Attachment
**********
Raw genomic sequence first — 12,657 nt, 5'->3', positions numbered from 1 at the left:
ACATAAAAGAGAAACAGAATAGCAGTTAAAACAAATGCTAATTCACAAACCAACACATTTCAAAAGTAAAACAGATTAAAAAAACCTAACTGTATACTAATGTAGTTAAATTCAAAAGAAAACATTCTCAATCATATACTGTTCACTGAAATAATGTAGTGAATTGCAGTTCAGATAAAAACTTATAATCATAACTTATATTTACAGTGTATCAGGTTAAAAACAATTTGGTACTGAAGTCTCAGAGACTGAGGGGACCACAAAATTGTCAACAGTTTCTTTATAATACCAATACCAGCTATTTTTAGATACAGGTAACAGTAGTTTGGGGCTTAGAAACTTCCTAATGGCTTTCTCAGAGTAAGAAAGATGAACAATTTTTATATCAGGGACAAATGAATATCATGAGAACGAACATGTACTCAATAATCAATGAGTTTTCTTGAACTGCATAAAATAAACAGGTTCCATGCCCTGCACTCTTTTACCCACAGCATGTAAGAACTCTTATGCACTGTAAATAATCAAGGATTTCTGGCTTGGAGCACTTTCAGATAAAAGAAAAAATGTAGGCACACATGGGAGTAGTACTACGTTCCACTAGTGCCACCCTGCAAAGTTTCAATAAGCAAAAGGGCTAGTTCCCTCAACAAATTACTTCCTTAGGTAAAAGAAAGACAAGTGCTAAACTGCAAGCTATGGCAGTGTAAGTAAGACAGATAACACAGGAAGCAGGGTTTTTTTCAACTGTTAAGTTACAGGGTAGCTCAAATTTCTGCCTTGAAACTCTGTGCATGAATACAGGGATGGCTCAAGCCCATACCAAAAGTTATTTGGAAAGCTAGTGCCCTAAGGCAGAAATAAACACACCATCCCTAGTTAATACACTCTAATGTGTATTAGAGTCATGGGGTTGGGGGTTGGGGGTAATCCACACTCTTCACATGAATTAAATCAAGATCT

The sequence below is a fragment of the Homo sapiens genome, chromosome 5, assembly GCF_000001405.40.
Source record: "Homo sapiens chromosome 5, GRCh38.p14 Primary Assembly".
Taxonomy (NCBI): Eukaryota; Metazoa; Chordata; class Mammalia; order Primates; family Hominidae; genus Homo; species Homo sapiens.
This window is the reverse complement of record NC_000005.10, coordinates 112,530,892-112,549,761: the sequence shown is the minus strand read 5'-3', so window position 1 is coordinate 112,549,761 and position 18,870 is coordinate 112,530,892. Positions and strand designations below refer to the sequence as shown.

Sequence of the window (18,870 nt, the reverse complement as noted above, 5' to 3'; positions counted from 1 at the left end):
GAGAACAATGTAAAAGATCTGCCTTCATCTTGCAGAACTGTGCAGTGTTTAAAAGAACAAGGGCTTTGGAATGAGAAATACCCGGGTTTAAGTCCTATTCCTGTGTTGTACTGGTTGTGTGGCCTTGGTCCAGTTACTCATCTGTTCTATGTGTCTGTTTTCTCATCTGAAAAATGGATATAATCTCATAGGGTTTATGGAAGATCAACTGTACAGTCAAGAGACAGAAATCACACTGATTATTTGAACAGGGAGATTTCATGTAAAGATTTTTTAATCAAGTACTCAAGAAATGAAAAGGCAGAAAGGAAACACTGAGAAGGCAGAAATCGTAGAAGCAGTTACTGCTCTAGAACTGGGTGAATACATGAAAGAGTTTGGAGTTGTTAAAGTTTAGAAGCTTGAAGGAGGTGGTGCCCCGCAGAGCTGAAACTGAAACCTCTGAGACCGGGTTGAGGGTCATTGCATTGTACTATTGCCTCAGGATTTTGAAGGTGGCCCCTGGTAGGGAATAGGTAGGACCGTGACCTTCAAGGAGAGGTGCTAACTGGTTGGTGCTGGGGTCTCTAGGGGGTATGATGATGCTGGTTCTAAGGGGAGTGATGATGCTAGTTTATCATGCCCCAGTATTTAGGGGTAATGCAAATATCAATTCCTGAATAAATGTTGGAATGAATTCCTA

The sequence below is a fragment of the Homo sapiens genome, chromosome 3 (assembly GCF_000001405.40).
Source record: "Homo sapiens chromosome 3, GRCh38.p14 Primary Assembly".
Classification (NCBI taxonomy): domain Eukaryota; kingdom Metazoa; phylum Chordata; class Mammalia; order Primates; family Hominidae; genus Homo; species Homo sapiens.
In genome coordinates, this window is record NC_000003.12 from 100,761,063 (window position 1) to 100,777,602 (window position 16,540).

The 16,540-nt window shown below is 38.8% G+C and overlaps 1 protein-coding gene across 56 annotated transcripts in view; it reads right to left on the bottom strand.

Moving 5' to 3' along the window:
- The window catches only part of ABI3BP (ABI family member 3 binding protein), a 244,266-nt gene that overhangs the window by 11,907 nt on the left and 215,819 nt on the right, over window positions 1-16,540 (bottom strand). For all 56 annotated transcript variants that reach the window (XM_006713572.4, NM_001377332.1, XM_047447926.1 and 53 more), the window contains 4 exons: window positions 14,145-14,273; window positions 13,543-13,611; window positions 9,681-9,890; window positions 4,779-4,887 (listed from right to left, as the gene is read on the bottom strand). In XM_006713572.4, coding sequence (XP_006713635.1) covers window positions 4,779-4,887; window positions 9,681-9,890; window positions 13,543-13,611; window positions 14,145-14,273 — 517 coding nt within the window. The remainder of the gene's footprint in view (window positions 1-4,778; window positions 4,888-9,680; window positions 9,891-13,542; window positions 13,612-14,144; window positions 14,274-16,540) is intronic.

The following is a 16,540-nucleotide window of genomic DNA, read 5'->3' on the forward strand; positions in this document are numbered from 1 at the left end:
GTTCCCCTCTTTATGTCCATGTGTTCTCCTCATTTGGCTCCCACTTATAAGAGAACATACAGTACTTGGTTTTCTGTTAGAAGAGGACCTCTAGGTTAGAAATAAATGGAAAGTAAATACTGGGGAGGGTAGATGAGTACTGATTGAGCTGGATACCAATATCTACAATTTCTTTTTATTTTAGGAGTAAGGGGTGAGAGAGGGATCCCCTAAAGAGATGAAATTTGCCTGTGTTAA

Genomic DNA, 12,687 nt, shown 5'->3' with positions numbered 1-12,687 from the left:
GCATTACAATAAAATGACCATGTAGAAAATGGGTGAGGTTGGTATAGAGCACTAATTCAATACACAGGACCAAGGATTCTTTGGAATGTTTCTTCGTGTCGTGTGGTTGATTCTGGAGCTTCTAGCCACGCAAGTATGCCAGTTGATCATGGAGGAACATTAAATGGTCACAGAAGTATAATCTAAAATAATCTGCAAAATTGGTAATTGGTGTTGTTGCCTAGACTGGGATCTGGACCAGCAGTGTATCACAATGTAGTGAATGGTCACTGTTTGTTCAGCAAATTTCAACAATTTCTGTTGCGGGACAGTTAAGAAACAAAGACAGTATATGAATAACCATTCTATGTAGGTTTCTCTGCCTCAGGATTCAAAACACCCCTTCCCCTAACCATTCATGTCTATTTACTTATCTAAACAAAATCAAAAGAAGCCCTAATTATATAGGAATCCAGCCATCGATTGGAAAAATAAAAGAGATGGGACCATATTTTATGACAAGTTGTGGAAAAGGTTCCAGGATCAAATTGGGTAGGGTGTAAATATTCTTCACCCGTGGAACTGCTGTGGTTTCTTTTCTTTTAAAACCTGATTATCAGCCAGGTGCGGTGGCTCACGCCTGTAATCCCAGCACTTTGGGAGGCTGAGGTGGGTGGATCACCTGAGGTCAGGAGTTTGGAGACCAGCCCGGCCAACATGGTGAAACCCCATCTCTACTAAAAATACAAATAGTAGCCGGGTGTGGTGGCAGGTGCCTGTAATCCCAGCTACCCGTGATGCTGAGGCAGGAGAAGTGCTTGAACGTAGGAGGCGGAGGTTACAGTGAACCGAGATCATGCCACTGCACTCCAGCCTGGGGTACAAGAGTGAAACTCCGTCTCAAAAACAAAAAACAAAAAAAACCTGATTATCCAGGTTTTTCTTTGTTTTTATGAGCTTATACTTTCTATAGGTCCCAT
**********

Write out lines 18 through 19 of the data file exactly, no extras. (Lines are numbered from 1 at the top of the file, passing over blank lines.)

Genomic DNA, 12,687 nt, shown 5'->3' with positions numbered 1-12,687 from the left:
GCATTACAATAAAATGACCATGTAGAAAATGGGTGAGGTTGGTATAGAGCACTAATTCAATACACAGGACCAAGGATTCTTTGGAATGTTTCTTCGTGTCGTGTGGTTGATTCTGGAGCTTCTAGCCACGCAAGTATGCCAGTTGATCATGGAGGAACATTAAATGGTCACAGAAGTATAATCTAAAATAATCTGCAAAATTGGTAATTGGTGTTGTTGCCTAGACTGGGATCTGGACCAGCAGTGTATCACAATGTAGTGAATGGTCACTGTTTGTTCAGCAAATTTCAACAATTTCTGTTGCGGGACAGTTAAGAAACAAAGACAGTATATGAATAACCATTCTATGTAGGTTTCTCTGCCTCAGGATTCAAAACACCCCTTCCCCTAACCATTCATGTCTATTTACTTATCTAAACAAAATCAAAAGAAGCCCTAATTATATAGGAATCCAGCCATCGATTGGAAAAATAAAAGAGATGGGACCATATTTTATGACAAGTTGTGGAAAAGGTTCCAGGATCAAATTGGGTAGGGTGTAAATATTCTTCACCCGTGGAACTGCTGTGGTTTCTTTTCTTTTAAAACCTGATTATCAGCCAGGTGCGGTGGCTCACGCCTGTAATCCCAGCACTTTGGGAGGCTGAGGTGGGTGGATCACCTGAGGTCAGGAGTTTGGAGACCAGCCCGGCCAACATGGTGAAACCCCATCTCTACTAAAAATACAAATAGTAGCCGGGTGTGGTGGCAGGTGCCTGTAATCCCAGCTACCCGTGATGCTGAGGCAGGAGAAGTGCTTGAACGTAGGAGGCGGAGGTTACAGTGAACCGAGATCATGCCACTGCACTCCAGCCTGGGGTACAAGAGTGAAACTCCGTCTCAAAAACAAAAAACAAAAAAAACCTGATTATCCAGGTTTTTCTTTGTTTTTATGAGCTTATACTTTCTATAGGTCCCAT